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Nov. 16 — Four companies that provide fractional aircraft ownership and management services have prevailed in a dispute over the IRS's assessment of more than $9.7 million in ticket taxes between 2005 and 2009 (NetJets Large Aircraft Inc. v. United States, S.D. Ohio, No. 2:11-cv-01023, 11/12/15).
U.S. District Court for the Southern District of Ohio Chief Judge Edmund A. Sargus Jr. ruled Nov. 12 that NetJets Large Aircraft Inc. didn't receive “precise and not speculative notice” from the Internal Revenue Service regarding the tax, and therefore wouldn't be responsible for the tax code Section 4261 transportation excise tax (223 DTR K-1, 11/18/11).
NetJets Large Aircraft, which was joined by plaintiffs Executive Jet Management, NetJets Aviation Inc. and NetJets International Inc., operates an aircraft management business in which it provides aviation services to owners of whole aircraft. The IRS assessed the Section 4261 tax against the monthly management fees and passthrough costs paid by NetJets' customers, the aircraft owners, for the tax years at issue.
Drawing a Distinction
The Service drew a distinction between owners who put their aircraft in NetJets' charter business and owners who didn't, saying NetJets was liable only for its customers who entered their planes into the charter business.
NetJets argued that even if the air transportation excise tax applied to the whole-aircraft management services that it provides, NetJets still wouldn't be liable for the tax.
According to NetJets, “the IRS cannot hold a person secondarily liable for failure to collect a tax unless the IRS previously provided that person with ‘precise and not speculative' guidance that it had an obligation to collect the tax.”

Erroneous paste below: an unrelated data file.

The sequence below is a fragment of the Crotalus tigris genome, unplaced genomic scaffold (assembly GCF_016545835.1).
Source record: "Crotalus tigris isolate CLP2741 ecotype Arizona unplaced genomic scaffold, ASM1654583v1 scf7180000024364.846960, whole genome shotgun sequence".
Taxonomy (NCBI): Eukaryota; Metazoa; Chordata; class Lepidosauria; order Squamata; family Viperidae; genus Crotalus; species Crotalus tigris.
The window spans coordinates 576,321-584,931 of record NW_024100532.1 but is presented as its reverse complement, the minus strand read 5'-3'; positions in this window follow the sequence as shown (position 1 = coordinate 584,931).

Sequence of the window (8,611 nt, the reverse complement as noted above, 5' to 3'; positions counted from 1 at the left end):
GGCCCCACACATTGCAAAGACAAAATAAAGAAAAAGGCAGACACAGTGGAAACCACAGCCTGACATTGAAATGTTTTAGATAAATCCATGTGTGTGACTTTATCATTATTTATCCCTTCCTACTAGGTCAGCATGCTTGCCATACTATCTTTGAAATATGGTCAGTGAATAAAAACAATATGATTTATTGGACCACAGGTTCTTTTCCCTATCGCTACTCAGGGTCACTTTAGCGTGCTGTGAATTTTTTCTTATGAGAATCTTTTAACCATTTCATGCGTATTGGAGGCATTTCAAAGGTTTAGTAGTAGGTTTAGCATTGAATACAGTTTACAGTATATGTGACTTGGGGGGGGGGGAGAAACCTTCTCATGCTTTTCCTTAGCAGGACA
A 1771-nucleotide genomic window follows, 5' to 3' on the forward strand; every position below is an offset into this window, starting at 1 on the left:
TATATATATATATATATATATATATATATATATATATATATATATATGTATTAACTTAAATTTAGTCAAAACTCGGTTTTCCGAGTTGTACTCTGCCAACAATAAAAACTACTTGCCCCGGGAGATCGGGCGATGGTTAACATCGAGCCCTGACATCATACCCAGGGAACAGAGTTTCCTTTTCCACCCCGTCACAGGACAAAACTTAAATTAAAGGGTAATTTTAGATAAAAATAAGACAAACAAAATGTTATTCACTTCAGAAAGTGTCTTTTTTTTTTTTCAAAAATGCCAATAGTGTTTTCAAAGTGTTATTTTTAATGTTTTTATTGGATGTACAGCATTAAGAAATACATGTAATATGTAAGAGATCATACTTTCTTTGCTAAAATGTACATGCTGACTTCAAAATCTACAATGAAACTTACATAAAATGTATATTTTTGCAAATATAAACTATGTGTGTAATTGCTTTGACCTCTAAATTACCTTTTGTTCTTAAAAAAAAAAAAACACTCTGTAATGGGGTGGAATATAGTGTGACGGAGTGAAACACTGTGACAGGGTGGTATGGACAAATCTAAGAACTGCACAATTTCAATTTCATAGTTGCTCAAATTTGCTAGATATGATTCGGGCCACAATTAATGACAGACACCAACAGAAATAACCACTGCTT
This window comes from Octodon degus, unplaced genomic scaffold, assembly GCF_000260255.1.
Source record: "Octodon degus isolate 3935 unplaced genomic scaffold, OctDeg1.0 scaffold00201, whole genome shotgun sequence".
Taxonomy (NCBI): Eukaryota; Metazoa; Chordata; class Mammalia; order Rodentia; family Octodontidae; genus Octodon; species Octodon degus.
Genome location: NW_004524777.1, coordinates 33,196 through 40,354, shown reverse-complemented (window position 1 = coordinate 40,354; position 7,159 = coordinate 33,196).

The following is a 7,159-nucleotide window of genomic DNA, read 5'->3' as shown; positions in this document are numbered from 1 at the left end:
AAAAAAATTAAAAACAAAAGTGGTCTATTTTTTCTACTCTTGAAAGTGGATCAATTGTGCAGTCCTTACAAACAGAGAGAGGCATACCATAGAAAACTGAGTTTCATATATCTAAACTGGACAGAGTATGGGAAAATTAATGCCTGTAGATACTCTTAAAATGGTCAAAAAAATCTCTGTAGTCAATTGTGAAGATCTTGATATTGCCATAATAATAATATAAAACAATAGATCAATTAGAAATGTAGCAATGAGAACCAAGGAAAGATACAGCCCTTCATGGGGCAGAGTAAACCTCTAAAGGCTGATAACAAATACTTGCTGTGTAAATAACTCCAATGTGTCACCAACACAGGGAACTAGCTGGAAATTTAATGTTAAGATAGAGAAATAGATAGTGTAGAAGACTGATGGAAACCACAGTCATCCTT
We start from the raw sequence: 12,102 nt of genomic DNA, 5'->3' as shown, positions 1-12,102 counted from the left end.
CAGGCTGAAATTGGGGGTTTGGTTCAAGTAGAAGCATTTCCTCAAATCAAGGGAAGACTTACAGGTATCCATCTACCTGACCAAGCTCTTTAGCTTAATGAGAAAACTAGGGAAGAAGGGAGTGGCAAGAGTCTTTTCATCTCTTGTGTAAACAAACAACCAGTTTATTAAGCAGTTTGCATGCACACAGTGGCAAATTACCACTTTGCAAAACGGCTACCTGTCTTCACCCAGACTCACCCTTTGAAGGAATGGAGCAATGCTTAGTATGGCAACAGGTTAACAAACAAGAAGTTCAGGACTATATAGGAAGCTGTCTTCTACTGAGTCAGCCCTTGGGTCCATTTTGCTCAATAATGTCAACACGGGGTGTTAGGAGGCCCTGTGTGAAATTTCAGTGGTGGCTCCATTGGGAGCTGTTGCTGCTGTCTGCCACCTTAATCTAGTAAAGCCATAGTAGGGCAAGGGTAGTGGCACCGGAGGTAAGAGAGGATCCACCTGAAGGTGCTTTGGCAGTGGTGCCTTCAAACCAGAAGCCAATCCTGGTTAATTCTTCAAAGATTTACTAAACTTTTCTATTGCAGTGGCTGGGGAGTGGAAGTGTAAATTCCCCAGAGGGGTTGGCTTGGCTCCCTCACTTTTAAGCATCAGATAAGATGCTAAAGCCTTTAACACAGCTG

The government asked the court to only consider publicly available documents and pronouncements in determining whether NetJets had sufficient notice of its collection obligation.
“Here, the published guidance from the IRS regarding whole-aircraft management services failed, as a matter of law, to provide EJM with precise and not speculative guidance regarding EJM's obligation to collect the transportation excise tax,” Sargus said, adding that without adequate notice, it would be unfair to hold NetJets secondarily liable for the taxes owed by its customers.
NetJets also moved for sanctions regarding the government's spoliation of evidence in the case. However, the court rejected the sanctions as the “Plaintiffs have now prevailed through summary judgment on the adequate notice and TAM theories,” rendering the motion for sanctions moot (218 DTR K-1, 11/12/14).
John Wolcott Zeiger represented the NetJets plaintiffs. Thomas P. Cole of the DOJ represented the government.
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